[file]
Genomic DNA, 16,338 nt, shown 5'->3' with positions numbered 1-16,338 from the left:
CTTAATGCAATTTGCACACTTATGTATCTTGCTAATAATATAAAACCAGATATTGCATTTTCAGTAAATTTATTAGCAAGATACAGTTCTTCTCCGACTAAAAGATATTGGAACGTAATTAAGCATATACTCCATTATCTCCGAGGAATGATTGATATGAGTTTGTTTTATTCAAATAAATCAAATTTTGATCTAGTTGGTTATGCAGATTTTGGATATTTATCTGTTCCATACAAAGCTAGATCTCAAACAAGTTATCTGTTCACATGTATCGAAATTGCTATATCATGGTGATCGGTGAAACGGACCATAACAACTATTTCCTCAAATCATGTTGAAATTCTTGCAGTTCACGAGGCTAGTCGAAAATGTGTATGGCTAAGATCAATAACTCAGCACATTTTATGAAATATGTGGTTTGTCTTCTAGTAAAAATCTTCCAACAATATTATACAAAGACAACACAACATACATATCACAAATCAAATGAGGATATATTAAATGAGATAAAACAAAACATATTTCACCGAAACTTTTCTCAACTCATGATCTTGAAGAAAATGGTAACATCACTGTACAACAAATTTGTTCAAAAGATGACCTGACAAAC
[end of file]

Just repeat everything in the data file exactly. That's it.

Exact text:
Genomic DNA, 16,338 nt, shown 5'->3' with positions numbered 1-16,338 from the left:
CTTAATGCAATTTGCACACTTATGTATCTTGCTAATAATATAAAACCAGATATTGCATTTTCAGTAAATTTATTAGCAAGATACAGTTCTTCTCCGACTAAAAGATATTGGAACGTAATTAAGCATATACTCCATTATCTCCGAGGAATGATTGATATGAGTTTGTTTTATTCAAATAAATCAAATTTTGATCTAGTTGGTTATGCAGATTTTGGATATTTATCTGTTCCATACAAAGCTAGATCTCAAACAAGTTATCTGTTCACATGTATCGAAATTGCTATATCATGGTGATCGGTGAAACGGACCATAACAACTATTTCCTCAAATCATGTTGAAATTCTTGCAGTTCACGAGGCTAGTCGAAAATGTGTATGGCTAAGATCAATAACTCAGCACATTTTATGAAATATGTGGTTTGTCTTCTAGTAAAAATCTTCCAACAATATTATACAAAGACAACACAACATACATATCACAAATCAAATGAGGATATATTAAATGAGATAAAACAAAACATATTTCACCGAAACTTTTCTCAACTCATGATCTTGAAGAAAATGGTAACATCACTGTACAACAAATTTGTTCAAAAGATGACCTGACAAAC